The Basics of Language Modeling with Transformers: GPT

By
Viren Bajaj
November 14, 2021

Introduction

OpenAI's GPT is a language model based on transformers that was introduced in the paper “Improving Language Understanding using Generative Pre-Training” by Rashford, et. al. in 2018. It achieved great success in its time by pre-training the model in an unsupervised way on a large corpus, and then fine tuning the model for different downstream tasks. This technique of performing task-agnostic training followed by fine tuning was distinguished from the training task-specific models, which had previously achieved state of the art performance.

Unsupervised Pre-Training

During pre-training, a neural network is used to maximize the likelihood of the next token given the previous k tokens. Concretely, given an unlabeled corpus U= {u, u, …, u}, the likelihood L₁(U):

Standard language modeling objective used in unsupervised pertaining

is maximized using stochastic gradient descent over the parameters 𝚯 of a transformer decoder (shown below), which models the conditional probability P.

Transformer architecture used in GPT during pre-training

Supervised Fine Tuning

Objective Functions

Once the transformer model has been pre-trained, a new linear (fully connected) layer is attached to the output of the transformer which is then passed through a softmax function to produce the output required for the specific task, such as Natural Language Inference, Question Answering, Document Similarity, and Classification. The model is fine tuned on each of these supervised tasks using labelled datasets. The the supervised objective function over a labelled dataset C with a data point: (x = (x,…,x),y) then becomes L₂(C):

Supervised fine tuning objective function used in GPT

Sometimes to improve performance, language modeling objective (L₁(C)) is added to the fine-tuning objective with a regularization term to achieve the final loss L(C):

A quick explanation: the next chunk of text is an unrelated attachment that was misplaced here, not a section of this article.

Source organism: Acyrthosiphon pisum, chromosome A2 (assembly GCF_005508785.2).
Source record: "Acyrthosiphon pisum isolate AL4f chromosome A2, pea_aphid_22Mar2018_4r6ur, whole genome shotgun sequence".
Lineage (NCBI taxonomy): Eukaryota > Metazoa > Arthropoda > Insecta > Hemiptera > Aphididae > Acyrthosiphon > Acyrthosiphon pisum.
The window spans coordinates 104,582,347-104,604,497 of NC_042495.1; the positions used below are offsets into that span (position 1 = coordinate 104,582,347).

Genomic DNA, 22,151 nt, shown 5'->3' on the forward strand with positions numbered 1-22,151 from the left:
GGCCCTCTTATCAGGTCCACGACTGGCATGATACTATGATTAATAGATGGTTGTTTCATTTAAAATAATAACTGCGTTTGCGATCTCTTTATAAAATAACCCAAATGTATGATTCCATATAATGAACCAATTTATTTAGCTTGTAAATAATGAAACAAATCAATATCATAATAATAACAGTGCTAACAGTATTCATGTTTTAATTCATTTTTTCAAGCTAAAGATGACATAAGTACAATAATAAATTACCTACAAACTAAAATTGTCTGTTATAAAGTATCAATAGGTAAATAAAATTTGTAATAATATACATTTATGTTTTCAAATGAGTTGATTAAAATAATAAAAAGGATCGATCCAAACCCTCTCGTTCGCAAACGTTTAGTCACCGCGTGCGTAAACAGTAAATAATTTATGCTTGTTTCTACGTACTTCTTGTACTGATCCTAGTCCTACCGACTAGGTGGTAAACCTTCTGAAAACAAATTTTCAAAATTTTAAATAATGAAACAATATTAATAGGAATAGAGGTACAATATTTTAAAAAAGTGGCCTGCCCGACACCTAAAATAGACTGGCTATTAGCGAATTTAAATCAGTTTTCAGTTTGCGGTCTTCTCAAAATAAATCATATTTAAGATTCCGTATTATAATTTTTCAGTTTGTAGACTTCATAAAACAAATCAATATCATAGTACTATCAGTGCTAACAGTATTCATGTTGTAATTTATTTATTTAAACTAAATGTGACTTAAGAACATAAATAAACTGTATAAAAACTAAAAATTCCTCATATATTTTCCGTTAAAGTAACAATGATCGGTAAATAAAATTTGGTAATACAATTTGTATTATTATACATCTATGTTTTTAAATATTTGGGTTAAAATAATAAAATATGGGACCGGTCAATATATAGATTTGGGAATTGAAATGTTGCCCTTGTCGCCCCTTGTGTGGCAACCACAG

Final objective during supervised fine-tuning for certain tasks: L3 = L2 + lambda * L1

Input Transformations

Input transformations for different supervised fine-tuning tasks

Common to all taks is the fact that the input is sandwiching the input text in between randomly initialized start and end tokens.

In Classification, the standard input transformation of using a start and end token around the input text is used.

In Natural language inference (Entailment), the premise and hypothesis are separated by the delimiter token ($).

In (Text) Similarity, two texts are separated by the delimiter token ($) and passed through the transformer once, and then a second time with the order of the texts swapped. Each output is then concatenated and passed through the linear+softmax layer. This is because there is no inherent order present in a similarity task.

In the Multiple Choice Question Answering task, the context, question, and each answer is separated with a delimiter ($) and passed through the transformer and linear layer independently. Finally, the linear output of each possible answer is passed through a softmax to get a normalized probability distribution over possible choices.

Performance of GPT

Natural Language Inference (NLI)

GPT outperformed state of the art models on all NLI datasets except Recognizing Textual Entailment (RTE).

GPT Results on NLI tasks. 5x indicates ensemble of 5 models. Evaluation metric is Accuracy.

Question Answering (QA)

GPT outperformed other state of the art models on all QA datasets.

GPT Results on QA Tasks. 9x is an ensemble of 9 models. Evaluation metric is Accuracy.

Similarity and Classification

GPT outperformed on most semantic similarity and classification datasets except the Stanford Sentiment Treebank (SST2) and Microsoft Research Paraphrase Corpus (MRPC).

GPT Results on Similarity and Classification. mc: Mathews Correlation; acc: Accuracy; pc: Pearson Correlation

Conclusion

In this article I discussed how GPT achieved state of the art results on NLI, QA, similarity and classification tasks. This model paved the way for GPT-2 and the famous GPT-3, which are just larger versions of GPT with a few tweaks.

References

Rashford, et. al. (2018) “Improving Language Understanding using Generative Pre-Training” https://cdn.openai.com/research-covers/language-unsupervised/language_understanding_paper.pdf